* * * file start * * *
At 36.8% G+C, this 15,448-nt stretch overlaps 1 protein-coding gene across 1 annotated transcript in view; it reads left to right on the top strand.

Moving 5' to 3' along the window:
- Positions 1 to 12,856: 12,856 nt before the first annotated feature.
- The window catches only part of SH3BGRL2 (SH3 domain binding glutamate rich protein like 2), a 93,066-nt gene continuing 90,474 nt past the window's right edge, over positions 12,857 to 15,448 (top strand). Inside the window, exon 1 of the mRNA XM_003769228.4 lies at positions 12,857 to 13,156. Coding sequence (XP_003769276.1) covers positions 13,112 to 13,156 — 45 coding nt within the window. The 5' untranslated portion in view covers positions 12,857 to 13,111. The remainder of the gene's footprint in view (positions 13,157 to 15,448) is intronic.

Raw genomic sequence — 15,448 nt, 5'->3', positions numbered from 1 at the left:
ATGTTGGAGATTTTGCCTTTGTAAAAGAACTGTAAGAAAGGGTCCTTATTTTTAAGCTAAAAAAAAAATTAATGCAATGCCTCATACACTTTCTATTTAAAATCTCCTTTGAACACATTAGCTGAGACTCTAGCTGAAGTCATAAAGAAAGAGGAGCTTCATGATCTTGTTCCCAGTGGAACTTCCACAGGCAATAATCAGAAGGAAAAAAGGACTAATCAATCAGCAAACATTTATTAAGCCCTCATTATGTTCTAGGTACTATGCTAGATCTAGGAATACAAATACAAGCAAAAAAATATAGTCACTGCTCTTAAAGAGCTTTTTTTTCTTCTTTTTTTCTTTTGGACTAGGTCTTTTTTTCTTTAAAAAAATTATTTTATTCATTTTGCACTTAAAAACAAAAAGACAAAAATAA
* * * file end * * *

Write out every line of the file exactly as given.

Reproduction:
At 36.8% G+C, this 15,448-nt stretch overlaps 1 protein-coding gene across 1 annotated transcript in view; it reads left to right on the top strand.

Moving 5' to 3' along the window:
- Positions 1 to 12,856: 12,856 nt before the first annotated feature.
- The window catches only part of SH3BGRL2 (SH3 domain binding glutamate rich protein like 2), a 93,066-nt gene continuing 90,474 nt past the window's right edge, over positions 12,857 to 15,448 (top strand). Inside the window, exon 1 of the mRNA XM_003769228.4 lies at positions 12,857 to 13,156. Coding sequence (XP_003769276.1) covers positions 13,112 to 13,156 — 45 coding nt within the window. The 5' untranslated portion in view covers positions 12,857 to 13,111. The remainder of the gene's footprint in view (positions 13,157 to 15,448) is intronic.

Raw genomic sequence — 15,448 nt, 5'->3', positions numbered from 1 at the left:
ATGTTGGAGATTTTGCCTTTGTAAAAGAACTGTAAGAAAGGGTCCTTATTTTTAAGCTAAAAAAAAAATTAATGCAATGCCTCATACACTTTCTATTTAAAATCTCCTTTGAACACATTAGCTGAGACTCTAGCTGAAGTCATAAAGAAAGAGGAGCTTCATGATCTTGTTCCCAGTGGAACTTCCACAGGCAATAATCAGAAGGAAAAAAGGACTAATCAATCAGCAAACATTTATTAAGCCCTCATTATGTTCTAGGTACTATGCTAGATCTAGGAATACAAATACAAGCAAAAAAATATAGTCACTGCTCTTAAAGAGCTTTTTTTTCTTCTTTTTTTCTTTTGGACTAGGTCTTTTTTTCTTTAAAAAAATTATTTTATTCATTTTGCACTTAAAAACAAAAAGACAAAAATAA